In 1920, in Rauscedo, a small village at the foot of the Carnic Alps, in an economically depressed area, which was characterized by mass emigration, the core of a grapevine nursery activity started to take its shape. It was a non-commissioned officer of the Italian Royal Army who, a few years before, had helped some farmers of Rauscedo village to refine the bench-grafting technique, which they learned and absorbed eagerly, hoping to improve their standard of living. It started like this, in dribs and drabs, a modest activity, until around 1929/30 the idea that the form of association would solve many problems and allowed a greater production at remunerative prices started to spread. And so, after many vicissitudes, at the initiative of "authentic apostles", like Pietro D'Andrea, a passionate animator of nursery activity, in 1933 Vivai Cooperativi Rauscedo were founded. After World War II a new energy poured into the village: it was the energy of the new generations, who did not want to emigrate, and of the veterans, who did not want to abandon their lands.
In 1948 the production of grafted cuttings exceeded the quantity of 3 million, so the ever increasing size of the Company imposed the transition to the legal form of a limited liability cooperative company. With time, and the increasing possibilities of work, many emigrants returned to their homeland and this helped the Company to cope with the increasing production with new people and new structures. But we are already in relatively recent times, the times of modern generations, who must, however, always draw on memories of the past to gather new energy for a sustainable social, economic and technical development of their nursery activity, always being aware that the cuttings produced by them would put their roots in all the wine growing areas of the world. Winemakers have come to expect from the cooperators’ work and from that of the Cooperative’s technicians perfectly selected materials to be used for the plantation of healthy, long-lasting and profitable vineyards.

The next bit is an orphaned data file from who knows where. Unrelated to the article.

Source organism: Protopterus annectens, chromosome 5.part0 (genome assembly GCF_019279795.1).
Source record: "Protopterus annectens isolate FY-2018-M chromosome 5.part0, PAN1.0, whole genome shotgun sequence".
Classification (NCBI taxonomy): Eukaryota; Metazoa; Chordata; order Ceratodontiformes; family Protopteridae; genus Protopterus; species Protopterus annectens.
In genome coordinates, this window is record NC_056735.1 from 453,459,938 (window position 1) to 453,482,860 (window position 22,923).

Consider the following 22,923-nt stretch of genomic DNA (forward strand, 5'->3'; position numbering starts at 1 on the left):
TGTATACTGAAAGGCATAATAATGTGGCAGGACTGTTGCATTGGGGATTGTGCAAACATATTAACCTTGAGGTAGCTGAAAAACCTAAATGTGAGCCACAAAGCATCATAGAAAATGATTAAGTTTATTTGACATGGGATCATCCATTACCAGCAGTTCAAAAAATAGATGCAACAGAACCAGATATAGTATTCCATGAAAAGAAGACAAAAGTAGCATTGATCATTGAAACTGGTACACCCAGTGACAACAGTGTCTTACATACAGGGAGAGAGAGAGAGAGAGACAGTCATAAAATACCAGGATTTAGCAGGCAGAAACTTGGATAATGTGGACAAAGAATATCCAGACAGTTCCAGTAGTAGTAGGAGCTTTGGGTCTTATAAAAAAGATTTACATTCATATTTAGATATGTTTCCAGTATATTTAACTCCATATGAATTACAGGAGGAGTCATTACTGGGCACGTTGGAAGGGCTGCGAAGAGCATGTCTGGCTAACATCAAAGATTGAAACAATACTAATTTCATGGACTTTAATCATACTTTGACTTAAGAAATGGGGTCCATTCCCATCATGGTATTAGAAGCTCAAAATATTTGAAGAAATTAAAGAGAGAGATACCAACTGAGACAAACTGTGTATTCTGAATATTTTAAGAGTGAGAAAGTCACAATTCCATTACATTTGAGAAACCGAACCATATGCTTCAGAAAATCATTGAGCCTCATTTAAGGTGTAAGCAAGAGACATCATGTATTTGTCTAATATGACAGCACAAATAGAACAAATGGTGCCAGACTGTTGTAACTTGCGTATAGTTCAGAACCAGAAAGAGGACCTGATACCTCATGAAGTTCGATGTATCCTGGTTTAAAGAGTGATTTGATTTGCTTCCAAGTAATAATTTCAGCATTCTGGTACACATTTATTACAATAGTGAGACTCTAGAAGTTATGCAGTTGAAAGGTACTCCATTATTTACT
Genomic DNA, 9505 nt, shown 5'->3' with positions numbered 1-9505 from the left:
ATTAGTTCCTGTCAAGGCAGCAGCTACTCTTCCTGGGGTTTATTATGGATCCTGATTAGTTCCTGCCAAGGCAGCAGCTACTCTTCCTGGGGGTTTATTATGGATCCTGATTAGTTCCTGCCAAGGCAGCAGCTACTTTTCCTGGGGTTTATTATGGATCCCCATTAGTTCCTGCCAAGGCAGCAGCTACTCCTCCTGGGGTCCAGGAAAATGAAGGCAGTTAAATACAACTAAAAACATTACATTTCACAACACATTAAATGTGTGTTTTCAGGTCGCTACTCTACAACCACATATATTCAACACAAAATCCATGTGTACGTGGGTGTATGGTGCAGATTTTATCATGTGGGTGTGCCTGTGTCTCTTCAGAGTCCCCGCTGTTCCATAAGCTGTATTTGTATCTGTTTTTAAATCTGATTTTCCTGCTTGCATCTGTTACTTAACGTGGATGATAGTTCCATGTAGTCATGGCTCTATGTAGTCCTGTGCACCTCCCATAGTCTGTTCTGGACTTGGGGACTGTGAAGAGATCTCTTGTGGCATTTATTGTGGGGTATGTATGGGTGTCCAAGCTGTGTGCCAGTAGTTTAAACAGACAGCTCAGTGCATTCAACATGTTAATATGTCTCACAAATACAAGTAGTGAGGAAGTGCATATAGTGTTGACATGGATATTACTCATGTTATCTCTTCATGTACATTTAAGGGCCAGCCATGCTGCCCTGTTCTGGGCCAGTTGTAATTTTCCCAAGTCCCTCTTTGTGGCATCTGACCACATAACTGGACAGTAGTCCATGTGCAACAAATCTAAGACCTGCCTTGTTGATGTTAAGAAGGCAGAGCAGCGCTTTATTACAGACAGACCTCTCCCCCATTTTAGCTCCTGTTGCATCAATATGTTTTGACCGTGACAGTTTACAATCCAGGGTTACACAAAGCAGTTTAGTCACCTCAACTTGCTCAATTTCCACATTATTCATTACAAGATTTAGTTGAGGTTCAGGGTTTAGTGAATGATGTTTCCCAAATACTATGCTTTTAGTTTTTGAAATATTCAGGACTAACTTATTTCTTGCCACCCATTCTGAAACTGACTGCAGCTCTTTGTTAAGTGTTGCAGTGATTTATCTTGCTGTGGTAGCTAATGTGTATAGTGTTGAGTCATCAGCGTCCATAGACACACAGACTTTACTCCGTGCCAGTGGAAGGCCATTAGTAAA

And this bill from 1935 contains and summarizes in a clear and unambiguous way the fundamentals of the Cooperative’s work: correctness, accuracy and transparency. In a winegrowers’ business which was conditioned by the field-grafting and by the more-or-less inevitable varietal confusion a real green revolution was taking place in Rauscedo: varietal and rootstock conformity was attested with a regular sales invoice!